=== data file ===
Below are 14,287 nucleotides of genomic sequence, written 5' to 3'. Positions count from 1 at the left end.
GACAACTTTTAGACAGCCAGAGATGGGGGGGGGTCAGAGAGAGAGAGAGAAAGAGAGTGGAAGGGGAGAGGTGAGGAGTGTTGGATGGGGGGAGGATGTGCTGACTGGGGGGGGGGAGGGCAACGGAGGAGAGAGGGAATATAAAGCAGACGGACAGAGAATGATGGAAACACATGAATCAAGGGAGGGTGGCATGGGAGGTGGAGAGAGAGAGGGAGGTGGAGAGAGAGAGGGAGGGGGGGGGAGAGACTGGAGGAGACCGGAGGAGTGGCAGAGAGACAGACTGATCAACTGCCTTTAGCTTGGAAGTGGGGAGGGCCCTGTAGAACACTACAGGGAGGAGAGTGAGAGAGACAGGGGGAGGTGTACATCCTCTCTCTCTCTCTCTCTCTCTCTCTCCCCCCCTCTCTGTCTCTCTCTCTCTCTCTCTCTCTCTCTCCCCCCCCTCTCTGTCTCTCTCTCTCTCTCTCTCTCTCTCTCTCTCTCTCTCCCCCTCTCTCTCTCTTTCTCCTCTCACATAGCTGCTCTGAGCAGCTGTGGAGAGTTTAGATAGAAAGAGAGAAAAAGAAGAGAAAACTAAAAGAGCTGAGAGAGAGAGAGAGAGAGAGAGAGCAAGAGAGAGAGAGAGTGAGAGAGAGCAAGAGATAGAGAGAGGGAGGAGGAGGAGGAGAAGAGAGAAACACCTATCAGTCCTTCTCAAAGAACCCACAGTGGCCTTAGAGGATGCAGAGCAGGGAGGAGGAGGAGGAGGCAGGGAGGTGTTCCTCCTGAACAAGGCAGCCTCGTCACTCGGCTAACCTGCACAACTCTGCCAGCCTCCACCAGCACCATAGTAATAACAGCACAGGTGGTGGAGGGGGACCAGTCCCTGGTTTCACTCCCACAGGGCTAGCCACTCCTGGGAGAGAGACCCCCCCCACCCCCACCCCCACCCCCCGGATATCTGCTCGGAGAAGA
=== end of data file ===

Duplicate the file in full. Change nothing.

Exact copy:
Below are 14,287 nucleotides of genomic sequence, written 5' to 3'. Positions count from 1 at the left end.
GACAACTTTTAGACAGCCAGAGATGGGGGGGGGTCAGAGAGAGAGAGAGAAAGAGAGTGGAAGGGGAGAGGTGAGGAGTGTTGGATGGGGGGAGGATGTGCTGACTGGGGGGGGGGAGGGCAACGGAGGAGAGAGGGAATATAAAGCAGACGGACAGAGAATGATGGAAACACATGAATCAAGGGAGGGTGGCATGGGAGGTGGAGAGAGAGAGGGAGGTGGAGAGAGAGAGGGAGGGGGGGGGAGAGACTGGAGGAGACCGGAGGAGTGGCAGAGAGACAGACTGATCAACTGCCTTTAGCTTGGAAGTGGGGAGGGCCCTGTAGAACACTACAGGGAGGAGAGTGAGAGAGACAGGGGGAGGTGTACATCCTCTCTCTCTCTCTCTCTCTCTCTCTCCCCCCCTCTCTGTCTCTCTCTCTCTCTCTCTCTCTCTCTCCCCCCCCTCTCTGTCTCTCTCTCTCTCTCTCTCTCTCTCTCTCTCTCTCTCCCCCTCTCTCTCTCTTTCTCCTCTCACATAGCTGCTCTGAGCAGCTGTGGAGAGTTTAGATAGAAAGAGAGAAAAAGAAGAGAAAACTAAAAGAGCTGAGAGAGAGAGAGAGAGAGAGAGAGCAAGAGAGAGAGAGAGTGAGAGAGAGCAAGAGATAGAGAGAGGGAGGAGGAGGAGGAGAAGAGAGAAACACCTATCAGTCCTTCTCAAAGAACCCACAGTGGCCTTAGAGGATGCAGAGCAGGGAGGAGGAGGAGGAGGCAGGGAGGTGTTCCTCCTGAACAAGGCAGCCTCGTCACTCGGCTAACCTGCACAACTCTGCCAGCCTCCACCAGCACCATAGTAATAACAGCACAGGTGGTGGAGGGGGACCAGTCCCTGGTTTCACTCCCACAGGGCTAGCCACTCCTGGGAGAGAGACCCCCCCCACCCCCACCCCCACCCCCCGGATATCTGCTCGGAGAAGA